Low-Dose CT Scan Screening Service for Lung Cancer

Find lung cancers early when they may be more treatable

A recent National Study of Lung Cancer from the National Institute of Health found that screening for lung cancer using low-dose chest CT scan can lower the chances of dying from lung cancer by 20%.

Request an appointment online
or call 888-FOX-CHASE (1-888-369-2427).

What Will I Need to Do?

Since a single CT scan is not enough to diagnose lung cancer, you will have a CT scan each year for three years.

What are the benefits?

The possible benefit of taking part in screening is finding a lung cancer before you have any symptoms. At that point, the tumor might still be treatable and possible curable.

What are the risks?

What is a Low-Dose CT Scan?

A Computed Tomography scan (CT scan, also called a CAT scan) uses computer-controlled X-rays to create 3-dimensional images of the body. A Low-Dose CT Scan uses a minimal amount of radiation.

How much preparation is needed?

None. Since this is a scan of the lungs, all that is required is to lay down. The whole procedure takes about 15 minutes.

The risks of taking part could include:

  • Anxiety caused by abnormal findings
  • Finding of some other disease
  • Having more and possibly unneeded radiation

What are the costs?

  • Screening for lung cancer may or may not be covered by your health plan.
  • If it is covered, you will be responsible for any co-pays and deductibles under the terms of your insurance.
  • If it is not, the fee is $300. This fee covers you first CT scan and visit with the health care provider for lung screning only.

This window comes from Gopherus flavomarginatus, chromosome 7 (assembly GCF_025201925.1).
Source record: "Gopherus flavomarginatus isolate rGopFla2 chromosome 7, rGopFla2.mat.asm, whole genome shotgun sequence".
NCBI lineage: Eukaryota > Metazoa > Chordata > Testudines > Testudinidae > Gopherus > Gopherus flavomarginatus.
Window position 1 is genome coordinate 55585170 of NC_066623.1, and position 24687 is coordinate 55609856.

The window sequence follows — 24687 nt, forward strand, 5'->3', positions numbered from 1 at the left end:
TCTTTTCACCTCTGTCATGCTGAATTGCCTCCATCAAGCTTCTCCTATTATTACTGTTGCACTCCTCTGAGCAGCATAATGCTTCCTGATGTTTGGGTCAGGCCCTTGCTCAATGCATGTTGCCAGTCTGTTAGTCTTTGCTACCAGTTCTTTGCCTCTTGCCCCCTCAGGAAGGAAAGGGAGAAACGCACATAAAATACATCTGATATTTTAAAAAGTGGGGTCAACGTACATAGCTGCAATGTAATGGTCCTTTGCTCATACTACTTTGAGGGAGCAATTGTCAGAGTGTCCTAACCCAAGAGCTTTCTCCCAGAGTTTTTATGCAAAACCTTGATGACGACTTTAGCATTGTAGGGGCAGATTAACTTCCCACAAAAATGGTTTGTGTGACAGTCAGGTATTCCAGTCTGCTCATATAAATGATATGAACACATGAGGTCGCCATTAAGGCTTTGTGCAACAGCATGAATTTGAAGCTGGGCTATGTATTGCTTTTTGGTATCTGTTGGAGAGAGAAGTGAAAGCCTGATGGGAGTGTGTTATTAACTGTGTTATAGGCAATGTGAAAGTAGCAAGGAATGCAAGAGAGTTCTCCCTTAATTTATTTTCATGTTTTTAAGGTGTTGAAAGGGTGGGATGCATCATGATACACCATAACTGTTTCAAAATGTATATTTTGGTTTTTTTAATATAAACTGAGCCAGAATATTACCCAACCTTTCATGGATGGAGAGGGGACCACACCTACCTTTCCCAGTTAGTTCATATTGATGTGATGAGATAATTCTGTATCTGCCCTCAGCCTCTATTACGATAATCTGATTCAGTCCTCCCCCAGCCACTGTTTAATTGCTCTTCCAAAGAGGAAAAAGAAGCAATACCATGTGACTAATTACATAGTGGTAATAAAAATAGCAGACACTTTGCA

• If your first CT scan shows something suspicious, more tests and treatments may be covered by your health plan.
  • You receive two more yearly CT scans and visits at $200 each year (unless a cancer is found).

What is the Purpose of This Screening Service?

A recent National Study of Lung Cancer from the National Institute of Health found that screening for lung cancer using low-dose chest CT scan can lower the chances of dying from lung cancer by 20%.

The study was with smokers or past smokers ages 55 to 79 who smoked at least one pack of cigarettes a day fo at least 30 years (30 pack/years). About 200 out of 1,000 people screened during a three-year period had abnormal (not normal) CT scans. After more studies, lung cancer was found in about 30 of those 300 people.

This means about 270 out of 1,000 screened people (270/1000) had false positive findings. In other words, something abnormal was found that needed follow up, but was not cancer. For some of these people, that may have led to tests or treatments that weren't needed and had certain risks.

The whole study called for at least three CT scans at certain time points. This is because a single CT scan is not enough to diagnose lung cancer. The goal of this program is to help find lung cancers early when they may be more treatable.

New patients can request an appointment online or call 888-FOX-CHASE.

 

Request an Appointment
1-888-369-2427
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